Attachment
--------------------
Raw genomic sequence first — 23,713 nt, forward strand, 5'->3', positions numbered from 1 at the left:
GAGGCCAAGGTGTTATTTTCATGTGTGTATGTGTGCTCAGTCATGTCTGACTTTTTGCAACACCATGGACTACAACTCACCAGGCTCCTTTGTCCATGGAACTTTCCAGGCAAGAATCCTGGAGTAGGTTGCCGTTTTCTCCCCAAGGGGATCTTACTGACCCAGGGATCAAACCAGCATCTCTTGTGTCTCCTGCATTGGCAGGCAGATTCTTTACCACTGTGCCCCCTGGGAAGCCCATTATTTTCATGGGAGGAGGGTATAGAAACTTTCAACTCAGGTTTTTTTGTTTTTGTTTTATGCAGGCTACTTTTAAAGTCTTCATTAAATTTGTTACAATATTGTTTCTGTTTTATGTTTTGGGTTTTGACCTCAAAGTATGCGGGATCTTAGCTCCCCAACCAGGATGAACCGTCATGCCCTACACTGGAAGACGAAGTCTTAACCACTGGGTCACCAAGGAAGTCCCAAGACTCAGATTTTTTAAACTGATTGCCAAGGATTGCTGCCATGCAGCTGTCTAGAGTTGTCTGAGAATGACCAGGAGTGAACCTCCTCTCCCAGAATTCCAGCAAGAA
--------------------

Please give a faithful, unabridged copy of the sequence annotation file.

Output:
Raw genomic sequence first — 23,713 nt, forward strand, 5'->3', positions numbered from 1 at the left:
GAGGCCAAGGTGTTATTTTCATGTGTGTATGTGTGCTCAGTCATGTCTGACTTTTTGCAACACCATGGACTACAACTCACCAGGCTCCTTTGTCCATGGAACTTTCCAGGCAAGAATCCTGGAGTAGGTTGCCGTTTTCTCCCCAAGGGGATCTTACTGACCCAGGGATCAAACCAGCATCTCTTGTGTCTCCTGCATTGGCAGGCAGATTCTTTACCACTGTGCCCCCTGGGAAGCCCATTATTTTCATGGGAGGAGGGTATAGAAACTTTCAACTCAGGTTTTTTTGTTTTTGTTTTATGCAGGCTACTTTTAAAGTCTTCATTAAATTTGTTACAATATTGTTTCTGTTTTATGTTTTGGGTTTTGACCTCAAAGTATGCGGGATCTTAGCTCCCCAACCAGGATGAACCGTCATGCCCTACACTGGAAGACGAAGTCTTAACCACTGGGTCACCAAGGAAGTCCCAAGACTCAGATTTTTTAAACTGATTGCCAAGGATTGCTGCCATGCAGCTGTCTAGAGTTGTCTGAGAATGACCAGGAGTGAACCTCCTCTCCCAGAATTCCAGCAAGAA